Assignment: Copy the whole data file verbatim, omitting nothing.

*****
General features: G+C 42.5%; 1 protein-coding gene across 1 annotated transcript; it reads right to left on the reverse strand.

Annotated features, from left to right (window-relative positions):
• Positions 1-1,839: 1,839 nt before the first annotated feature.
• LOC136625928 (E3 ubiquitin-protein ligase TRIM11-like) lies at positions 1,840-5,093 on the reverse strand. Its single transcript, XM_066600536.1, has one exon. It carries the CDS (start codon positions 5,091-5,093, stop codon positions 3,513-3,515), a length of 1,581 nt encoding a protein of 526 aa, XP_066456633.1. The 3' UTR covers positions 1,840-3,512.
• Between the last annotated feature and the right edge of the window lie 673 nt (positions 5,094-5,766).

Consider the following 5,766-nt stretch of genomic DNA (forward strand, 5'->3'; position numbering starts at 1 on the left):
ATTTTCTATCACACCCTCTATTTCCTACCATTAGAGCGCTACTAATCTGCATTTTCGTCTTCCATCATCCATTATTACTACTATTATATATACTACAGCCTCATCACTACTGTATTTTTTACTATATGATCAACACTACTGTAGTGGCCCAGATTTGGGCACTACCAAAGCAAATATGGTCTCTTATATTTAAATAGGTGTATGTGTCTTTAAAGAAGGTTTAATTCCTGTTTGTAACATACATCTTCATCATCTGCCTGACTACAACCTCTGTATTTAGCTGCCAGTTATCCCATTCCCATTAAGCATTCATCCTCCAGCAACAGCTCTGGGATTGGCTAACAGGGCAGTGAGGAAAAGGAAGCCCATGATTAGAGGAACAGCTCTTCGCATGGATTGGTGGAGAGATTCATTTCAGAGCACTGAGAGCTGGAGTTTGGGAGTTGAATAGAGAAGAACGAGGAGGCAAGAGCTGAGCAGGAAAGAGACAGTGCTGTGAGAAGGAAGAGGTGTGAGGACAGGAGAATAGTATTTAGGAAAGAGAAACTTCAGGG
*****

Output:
General features: G+C 42.5%; 1 protein-coding gene across 1 annotated transcript; it reads right to left on the reverse strand.

Annotated features, from left to right (window-relative positions):
• Positions 1-1,839: 1,839 nt before the first annotated feature.
• LOC136625928 (E3 ubiquitin-protein ligase TRIM11-like) lies at positions 1,840-5,093 on the reverse strand. Its single transcript, XM_066600536.1, has one exon. It carries the CDS (start codon positions 5,091-5,093, stop codon positions 3,513-3,515), a length of 1,581 nt encoding a protein of 526 aa, XP_066456633.1. The 3' UTR covers positions 1,840-3,512.
• Between the last annotated feature and the right edge of the window lie 673 nt (positions 5,094-5,766).

Consider the following 5,766-nt stretch of genomic DNA (forward strand, 5'->3'; position numbering starts at 1 on the left):
ATTTTCTATCACACCCTCTATTTCCTACCATTAGAGCGCTACTAATCTGCATTTTCGTCTTCCATCATCCATTATTACTACTATTATATATACTACAGCCTCATCACTACTGTATTTTTTACTATATGATCAACACTACTGTAGTGGCCCAGATTTGGGCACTACCAAAGCAAATATGGTCTCTTATATTTAAATAGGTGTATGTGTCTTTAAAGAAGGTTTAATTCCTGTTTGTAACATACATCTTCATCATCTGCCTGACTACAACCTCTGTATTTAGCTGCCAGTTATCCCATTCCCATTAAGCATTCATCCTCCAGCAACAGCTCTGGGATTGGCTAACAGGGCAGTGAGGAAAAGGAAGCCCATGATTAGAGGAACAGCTCTTCGCATGGATTGGTGGAGAGATTCATTTCAGAGCACTGAGAGCTGGAGTTTGGGAGTTGAATAGAGAAGAACGAGGAGGCAAGAGCTGAGCAGGAAAGAGACAGTGCTGTGAGAAGGAAGAGGTGTGAGGACAGGAGAATAGTATTTAGGAAAGAGAAACTTCAGGG